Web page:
Anyway, off from my soapbox, sorry for the rant! All in all, a good book, with a nice romance and issues which made me think.


TITLE: Bride by Accident
AUTHOR: Marion Lennox

Yet another Marion Lennox that starts with a bang. Or rather, a crash, in this case. A school bus crashes right outside an isolated Australian community, and Dr. Devlin O'Halloran rushes to help, only to find that the pregnant woman in another of the cars involved in the accident (and who ends up helping out quite heroically) is also Dr. O'Halloran. Emma O'Halloran is Devlin's brother's widow, on her way to meet her late husband's family, who know nothing about her.

Emma's pregnancy is very advanced, and the accident ensures that she can't get on a plane until the baby is born. So she stays at Devlin's place and in the process, helps both him and his mother come to terms with her husband's death, and the whole community get over the tragic school bus accident.

I really liked BBA. It's got a pretty melancholic tone, which is fitting, as the story is as much about people allowing themselves to grieve and heal as about Devlin and Emma finding love with each other. Lennox does this well, and the story is touching and heartbreaking, without ever becoming maudlin.


TITLE: Coming Home to Katoomba
AUTHOR: Lucy Clark

This is the sequel to Crisis At Katoomba Hospital, which I read and enjoyed a few months ago. I'd found the heroine, who's the sister of the hero of the previous book, an interesting character. Stephanie is a very competent doctor with a quirky sense of humour, happy enough to shave her head to support her cancer patients and dye her stubble green.

In CHTK, she falls in love with newcomer Oliver, the new hospital chief (or administrator, I forget the exact title. He's in charge, at any rate). Her house had burned down shortly before he arrived and she was living at a friend's, but there was some mix-up with the property agent, and the house ends up having been rented to Oliver as well. They decide to share, sparks fly, even when Oliver's young daughter comes visit, etc., etc.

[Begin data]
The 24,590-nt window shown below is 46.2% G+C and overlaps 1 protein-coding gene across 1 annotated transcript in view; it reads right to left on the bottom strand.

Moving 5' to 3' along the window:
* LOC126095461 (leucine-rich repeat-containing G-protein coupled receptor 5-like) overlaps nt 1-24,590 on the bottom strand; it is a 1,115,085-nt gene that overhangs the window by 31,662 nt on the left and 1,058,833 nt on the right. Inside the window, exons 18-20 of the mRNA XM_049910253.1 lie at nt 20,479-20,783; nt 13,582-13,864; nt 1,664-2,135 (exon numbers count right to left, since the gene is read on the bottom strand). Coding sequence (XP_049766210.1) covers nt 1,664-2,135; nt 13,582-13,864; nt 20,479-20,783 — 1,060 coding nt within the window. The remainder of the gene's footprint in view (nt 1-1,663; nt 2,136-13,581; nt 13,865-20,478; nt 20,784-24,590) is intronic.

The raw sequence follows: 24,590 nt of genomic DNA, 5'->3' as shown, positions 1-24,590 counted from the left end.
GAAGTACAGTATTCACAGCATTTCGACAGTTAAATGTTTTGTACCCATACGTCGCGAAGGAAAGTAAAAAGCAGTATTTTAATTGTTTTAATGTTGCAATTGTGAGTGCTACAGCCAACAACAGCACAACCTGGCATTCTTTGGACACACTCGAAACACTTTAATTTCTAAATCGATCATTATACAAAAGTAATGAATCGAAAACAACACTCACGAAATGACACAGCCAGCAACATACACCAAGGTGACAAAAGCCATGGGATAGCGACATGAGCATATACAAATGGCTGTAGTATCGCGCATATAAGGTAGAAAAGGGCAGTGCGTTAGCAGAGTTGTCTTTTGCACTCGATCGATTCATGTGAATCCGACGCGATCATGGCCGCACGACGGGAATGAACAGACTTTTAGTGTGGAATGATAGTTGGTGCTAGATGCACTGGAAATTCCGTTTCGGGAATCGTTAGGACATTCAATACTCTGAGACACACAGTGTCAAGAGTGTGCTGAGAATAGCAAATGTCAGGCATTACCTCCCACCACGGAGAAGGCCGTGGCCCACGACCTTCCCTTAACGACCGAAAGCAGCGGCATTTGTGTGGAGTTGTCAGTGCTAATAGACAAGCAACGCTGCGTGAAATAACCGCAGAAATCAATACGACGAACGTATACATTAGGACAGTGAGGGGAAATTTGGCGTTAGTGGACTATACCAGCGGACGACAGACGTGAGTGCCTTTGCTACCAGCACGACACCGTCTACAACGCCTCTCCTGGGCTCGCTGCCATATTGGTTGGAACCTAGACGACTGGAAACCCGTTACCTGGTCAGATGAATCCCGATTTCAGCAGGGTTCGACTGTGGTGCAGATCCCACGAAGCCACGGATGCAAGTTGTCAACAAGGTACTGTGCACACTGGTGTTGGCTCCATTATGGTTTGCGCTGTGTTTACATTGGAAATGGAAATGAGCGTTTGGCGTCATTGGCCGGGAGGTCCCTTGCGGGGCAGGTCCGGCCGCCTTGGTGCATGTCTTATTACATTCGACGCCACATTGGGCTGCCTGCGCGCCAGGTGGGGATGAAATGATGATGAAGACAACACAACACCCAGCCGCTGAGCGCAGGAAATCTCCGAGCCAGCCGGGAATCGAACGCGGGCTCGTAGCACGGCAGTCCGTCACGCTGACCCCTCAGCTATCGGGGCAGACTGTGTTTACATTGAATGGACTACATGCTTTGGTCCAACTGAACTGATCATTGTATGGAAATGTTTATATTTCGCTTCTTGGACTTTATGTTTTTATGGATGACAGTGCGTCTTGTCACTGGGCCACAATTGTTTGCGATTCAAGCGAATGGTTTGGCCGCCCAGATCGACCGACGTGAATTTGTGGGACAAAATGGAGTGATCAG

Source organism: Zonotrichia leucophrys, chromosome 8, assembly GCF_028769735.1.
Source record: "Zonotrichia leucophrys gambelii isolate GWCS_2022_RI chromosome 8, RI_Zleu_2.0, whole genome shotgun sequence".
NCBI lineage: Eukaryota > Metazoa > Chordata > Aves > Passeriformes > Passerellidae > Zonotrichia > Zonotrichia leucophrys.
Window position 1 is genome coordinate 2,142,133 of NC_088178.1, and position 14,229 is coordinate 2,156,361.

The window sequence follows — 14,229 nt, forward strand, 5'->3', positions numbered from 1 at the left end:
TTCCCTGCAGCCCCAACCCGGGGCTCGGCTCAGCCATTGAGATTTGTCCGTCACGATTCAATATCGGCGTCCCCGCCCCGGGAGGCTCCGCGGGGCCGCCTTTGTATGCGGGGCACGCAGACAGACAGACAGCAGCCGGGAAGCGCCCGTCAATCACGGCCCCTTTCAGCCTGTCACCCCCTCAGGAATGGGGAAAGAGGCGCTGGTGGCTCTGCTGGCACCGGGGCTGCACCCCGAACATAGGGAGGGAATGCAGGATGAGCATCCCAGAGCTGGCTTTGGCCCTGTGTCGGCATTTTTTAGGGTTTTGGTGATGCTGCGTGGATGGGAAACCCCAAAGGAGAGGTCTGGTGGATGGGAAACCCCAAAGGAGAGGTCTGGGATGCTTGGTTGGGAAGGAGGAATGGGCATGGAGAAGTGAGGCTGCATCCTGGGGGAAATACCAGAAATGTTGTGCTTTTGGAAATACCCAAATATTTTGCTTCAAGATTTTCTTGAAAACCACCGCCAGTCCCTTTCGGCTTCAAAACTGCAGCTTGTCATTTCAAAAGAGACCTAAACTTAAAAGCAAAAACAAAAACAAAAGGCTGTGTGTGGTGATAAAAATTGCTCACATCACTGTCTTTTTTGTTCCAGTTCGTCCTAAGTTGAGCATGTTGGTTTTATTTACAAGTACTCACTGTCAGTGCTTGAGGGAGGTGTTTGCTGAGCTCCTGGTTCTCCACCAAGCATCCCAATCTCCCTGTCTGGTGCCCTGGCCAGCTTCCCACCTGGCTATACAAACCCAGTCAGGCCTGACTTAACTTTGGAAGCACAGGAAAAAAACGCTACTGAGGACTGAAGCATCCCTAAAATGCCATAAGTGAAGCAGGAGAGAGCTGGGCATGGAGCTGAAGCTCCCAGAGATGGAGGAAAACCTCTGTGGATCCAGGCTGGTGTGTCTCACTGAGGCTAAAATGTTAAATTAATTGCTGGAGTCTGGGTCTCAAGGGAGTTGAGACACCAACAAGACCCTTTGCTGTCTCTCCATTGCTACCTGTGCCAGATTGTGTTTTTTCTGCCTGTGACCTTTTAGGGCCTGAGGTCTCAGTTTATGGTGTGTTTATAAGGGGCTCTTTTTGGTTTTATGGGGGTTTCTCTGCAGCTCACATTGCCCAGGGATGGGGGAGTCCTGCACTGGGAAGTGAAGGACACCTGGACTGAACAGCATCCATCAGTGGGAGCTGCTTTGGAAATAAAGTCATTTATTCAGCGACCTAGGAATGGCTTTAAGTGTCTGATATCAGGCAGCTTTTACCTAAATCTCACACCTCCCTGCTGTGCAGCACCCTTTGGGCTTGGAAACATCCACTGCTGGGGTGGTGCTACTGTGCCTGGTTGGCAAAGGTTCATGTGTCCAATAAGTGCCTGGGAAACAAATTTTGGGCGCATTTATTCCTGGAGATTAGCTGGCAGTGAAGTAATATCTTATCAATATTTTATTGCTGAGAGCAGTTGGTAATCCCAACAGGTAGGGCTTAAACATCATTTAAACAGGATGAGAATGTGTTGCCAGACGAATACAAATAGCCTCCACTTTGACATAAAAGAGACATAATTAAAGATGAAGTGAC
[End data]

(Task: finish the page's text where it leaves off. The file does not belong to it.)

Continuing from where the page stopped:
This was a nice book until the halfway point, when Steph goes a bit psycho. So there's chemistry between her and Oliver, they like each other, they feel a connection. They've done nothing more than share a few kisses and feel something real might develop, when Stephanie suddenly decides she loves Oliver. Ok, a bit sudden, but ok. But then, when he says he thinks they should date, get to know each other better, etc, she just goes batshit crazy and starts accusing him of using her and telling him he needs to make a commitment and blah, blah, blah. Mind you, it's been only a couple of weeks since they've even met! I thought Oliver was just proceeding the normal way, and that it was Steph who was completely out of line. But no, everyone else seems to find her behaviour perfectly justified, while I was going WTF?? At one point Oliver wonders "had he really behaved so badly?" He answers "yes" to himself, but I'd say "Definitely not".

I also disliked the demonisation of Oliver's ex wife. She's a completely cartoonish figure here, and it irritated me.


TITLE: Pregnant on Arrival
AUTHOR: Fiona Lowe

The title of this one is more accurate than most: Dr. Bronte Hawkins discovers her pregnancy on her arrival to a small outback town, where she's joining the area's Flying Doctors team. Huon Morrison was looking forward to getting a new partner who could share his backbreaking workload, and is now quite angry that the new partner has turned out to be pregnant and obviously will be going back as soon as she can. But Bronte is determined to stay, and soon he's helping her settle in Muttawindi and feeling more and more of an attraction to her.

I loved the portrayal of Bronte and Huon's day-to-day work, providing medical care for the people living in a wide area of the Australian Outback, whether over the phone or radio or flying all over the place on emergency calls. There's a variety of interesting cases, and Lowe gives us a fascinating glimpse of what an outback doctor's life might be like.

The romance? Nice. Nothing to phone home about, but on the other hand, nothing that bothered me, and the setting and the other stuff that was going on around them was strong enough to earn this a recommend.